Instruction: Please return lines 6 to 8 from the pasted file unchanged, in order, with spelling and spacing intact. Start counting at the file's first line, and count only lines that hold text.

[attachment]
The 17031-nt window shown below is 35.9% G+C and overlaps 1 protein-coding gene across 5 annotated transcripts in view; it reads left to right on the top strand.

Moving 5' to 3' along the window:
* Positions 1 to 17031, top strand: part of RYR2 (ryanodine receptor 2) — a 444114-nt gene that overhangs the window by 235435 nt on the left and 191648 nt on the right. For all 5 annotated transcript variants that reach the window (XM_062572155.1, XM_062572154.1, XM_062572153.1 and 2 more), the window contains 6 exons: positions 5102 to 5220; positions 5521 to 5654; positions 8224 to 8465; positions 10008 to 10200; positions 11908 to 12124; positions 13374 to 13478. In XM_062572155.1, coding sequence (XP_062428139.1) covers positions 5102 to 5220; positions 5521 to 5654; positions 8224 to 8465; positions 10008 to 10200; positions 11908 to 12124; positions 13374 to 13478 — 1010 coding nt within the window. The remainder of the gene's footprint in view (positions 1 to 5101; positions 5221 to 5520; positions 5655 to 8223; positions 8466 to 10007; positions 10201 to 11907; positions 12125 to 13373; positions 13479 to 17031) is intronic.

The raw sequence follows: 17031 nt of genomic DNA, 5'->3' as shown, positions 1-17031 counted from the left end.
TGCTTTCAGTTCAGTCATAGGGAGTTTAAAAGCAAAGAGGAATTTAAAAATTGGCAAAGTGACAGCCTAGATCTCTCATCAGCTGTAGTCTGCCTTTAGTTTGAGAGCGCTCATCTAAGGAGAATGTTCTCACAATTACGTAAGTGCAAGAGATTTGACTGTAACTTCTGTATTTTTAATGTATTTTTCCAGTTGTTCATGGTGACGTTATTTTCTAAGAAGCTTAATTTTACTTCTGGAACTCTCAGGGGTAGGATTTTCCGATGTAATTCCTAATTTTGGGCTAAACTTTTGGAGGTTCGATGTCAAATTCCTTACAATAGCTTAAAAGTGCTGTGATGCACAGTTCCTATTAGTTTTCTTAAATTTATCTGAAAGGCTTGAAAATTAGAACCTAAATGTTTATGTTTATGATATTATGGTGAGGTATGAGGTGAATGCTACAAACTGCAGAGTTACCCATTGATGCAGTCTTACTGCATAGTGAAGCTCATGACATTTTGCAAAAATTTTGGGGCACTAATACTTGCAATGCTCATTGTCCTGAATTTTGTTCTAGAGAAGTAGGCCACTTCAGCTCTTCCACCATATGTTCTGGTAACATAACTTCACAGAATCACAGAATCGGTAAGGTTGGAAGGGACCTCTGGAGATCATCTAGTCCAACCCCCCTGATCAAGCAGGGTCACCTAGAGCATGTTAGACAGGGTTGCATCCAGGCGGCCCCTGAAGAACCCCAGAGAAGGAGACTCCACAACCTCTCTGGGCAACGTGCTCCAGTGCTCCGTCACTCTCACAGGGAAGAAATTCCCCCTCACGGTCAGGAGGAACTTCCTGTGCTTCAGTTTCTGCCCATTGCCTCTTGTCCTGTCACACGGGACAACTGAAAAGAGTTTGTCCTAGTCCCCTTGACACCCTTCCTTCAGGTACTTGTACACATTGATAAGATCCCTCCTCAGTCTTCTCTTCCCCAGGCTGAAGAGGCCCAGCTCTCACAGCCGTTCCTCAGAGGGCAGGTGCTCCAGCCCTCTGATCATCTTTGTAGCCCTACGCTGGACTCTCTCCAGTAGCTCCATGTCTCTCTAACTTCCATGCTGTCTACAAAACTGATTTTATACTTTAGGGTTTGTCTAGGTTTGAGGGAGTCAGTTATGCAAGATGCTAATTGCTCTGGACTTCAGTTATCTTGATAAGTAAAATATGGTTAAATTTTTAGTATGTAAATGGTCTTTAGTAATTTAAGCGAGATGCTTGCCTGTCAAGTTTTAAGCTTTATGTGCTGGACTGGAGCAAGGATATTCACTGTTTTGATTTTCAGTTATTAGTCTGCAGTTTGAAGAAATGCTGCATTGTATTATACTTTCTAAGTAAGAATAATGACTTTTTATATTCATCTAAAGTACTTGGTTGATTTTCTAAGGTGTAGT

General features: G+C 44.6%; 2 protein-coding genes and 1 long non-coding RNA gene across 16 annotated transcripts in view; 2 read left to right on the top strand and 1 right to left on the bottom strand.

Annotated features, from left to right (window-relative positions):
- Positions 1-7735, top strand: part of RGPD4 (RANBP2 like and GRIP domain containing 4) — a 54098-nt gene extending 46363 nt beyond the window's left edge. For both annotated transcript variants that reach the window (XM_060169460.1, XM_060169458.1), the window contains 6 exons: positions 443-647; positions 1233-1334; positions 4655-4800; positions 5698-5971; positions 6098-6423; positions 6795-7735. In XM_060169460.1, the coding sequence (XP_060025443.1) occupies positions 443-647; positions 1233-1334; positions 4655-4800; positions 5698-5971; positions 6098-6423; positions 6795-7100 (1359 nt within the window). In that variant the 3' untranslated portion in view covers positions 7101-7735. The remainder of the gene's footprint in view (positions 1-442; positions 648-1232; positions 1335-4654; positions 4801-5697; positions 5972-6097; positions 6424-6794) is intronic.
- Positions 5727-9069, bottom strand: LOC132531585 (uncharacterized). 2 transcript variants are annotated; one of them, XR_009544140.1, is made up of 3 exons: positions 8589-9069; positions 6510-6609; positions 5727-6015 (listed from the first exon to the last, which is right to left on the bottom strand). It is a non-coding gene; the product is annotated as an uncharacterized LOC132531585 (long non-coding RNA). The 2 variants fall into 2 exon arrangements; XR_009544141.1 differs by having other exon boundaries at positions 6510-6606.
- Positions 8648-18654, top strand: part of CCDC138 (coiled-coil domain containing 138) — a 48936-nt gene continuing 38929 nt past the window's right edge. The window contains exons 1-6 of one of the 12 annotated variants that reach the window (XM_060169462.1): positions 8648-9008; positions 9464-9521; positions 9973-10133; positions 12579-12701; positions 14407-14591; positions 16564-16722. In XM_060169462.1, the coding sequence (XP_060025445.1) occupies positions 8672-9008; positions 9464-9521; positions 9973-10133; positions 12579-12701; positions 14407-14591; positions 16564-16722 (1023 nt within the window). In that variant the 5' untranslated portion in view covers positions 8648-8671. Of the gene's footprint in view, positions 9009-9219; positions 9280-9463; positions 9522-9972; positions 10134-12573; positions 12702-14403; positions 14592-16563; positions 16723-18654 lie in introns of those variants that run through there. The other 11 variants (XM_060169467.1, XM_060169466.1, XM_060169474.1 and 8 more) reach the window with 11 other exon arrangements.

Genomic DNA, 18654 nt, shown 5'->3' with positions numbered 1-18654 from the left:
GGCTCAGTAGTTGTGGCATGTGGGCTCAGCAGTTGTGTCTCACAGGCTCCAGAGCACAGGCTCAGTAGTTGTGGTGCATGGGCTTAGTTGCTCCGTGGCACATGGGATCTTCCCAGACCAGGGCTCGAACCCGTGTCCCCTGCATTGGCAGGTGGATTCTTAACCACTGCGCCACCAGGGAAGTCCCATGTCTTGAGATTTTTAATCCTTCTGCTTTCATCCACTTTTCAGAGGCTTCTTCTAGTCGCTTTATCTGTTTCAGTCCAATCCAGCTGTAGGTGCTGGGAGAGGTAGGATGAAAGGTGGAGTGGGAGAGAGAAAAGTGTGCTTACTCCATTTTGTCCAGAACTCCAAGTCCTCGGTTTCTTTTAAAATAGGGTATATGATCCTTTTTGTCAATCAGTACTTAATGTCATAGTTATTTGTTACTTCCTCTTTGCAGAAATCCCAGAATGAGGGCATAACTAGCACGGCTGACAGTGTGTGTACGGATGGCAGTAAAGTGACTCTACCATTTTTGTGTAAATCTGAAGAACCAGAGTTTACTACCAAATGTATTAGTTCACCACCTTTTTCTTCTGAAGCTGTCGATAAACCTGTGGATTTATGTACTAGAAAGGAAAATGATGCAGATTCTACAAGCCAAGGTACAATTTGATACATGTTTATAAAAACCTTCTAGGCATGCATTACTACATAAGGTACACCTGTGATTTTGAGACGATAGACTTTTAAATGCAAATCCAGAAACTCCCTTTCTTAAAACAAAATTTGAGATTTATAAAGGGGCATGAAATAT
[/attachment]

General features: G+C 44.6%; 2 protein-coding genes and 1 long non-coding RNA gene across 16 annotated transcripts in view; 2 read left to right on the top strand and 1 right to left on the bottom strand.

Annotated features, from left to right (window-relative positions):
- Positions 1-7735, top strand: part of RGPD4 (RANBP2 like and GRIP domain containing 4) — a 54098-nt gene extending 46363 nt beyond the window's left edge. For both annotated transcript variants that reach the window (XM_060169460.1, XM_060169458.1), the window contains 6 exons: positions 443-647; positions 1233-1334; positions 4655-4800; positions 5698-5971; positions 6098-6423; positions 6795-7735. In XM_060169460.1, the coding sequence (XP_060025443.1) occupies positions 443-647; positions 1233-1334; positions 4655-4800; positions 5698-5971; positions 6098-6423; positions 6795-7100 (1359 nt within the window). In that variant the 3' untranslated portion in view covers positions 7101-7735. The remainder of the gene's footprint in view (positions 1-442; positions 648-1232; positions 1335-4654; positions 4801-5697; positions 5972-6097; positions 6424-6794) is intronic.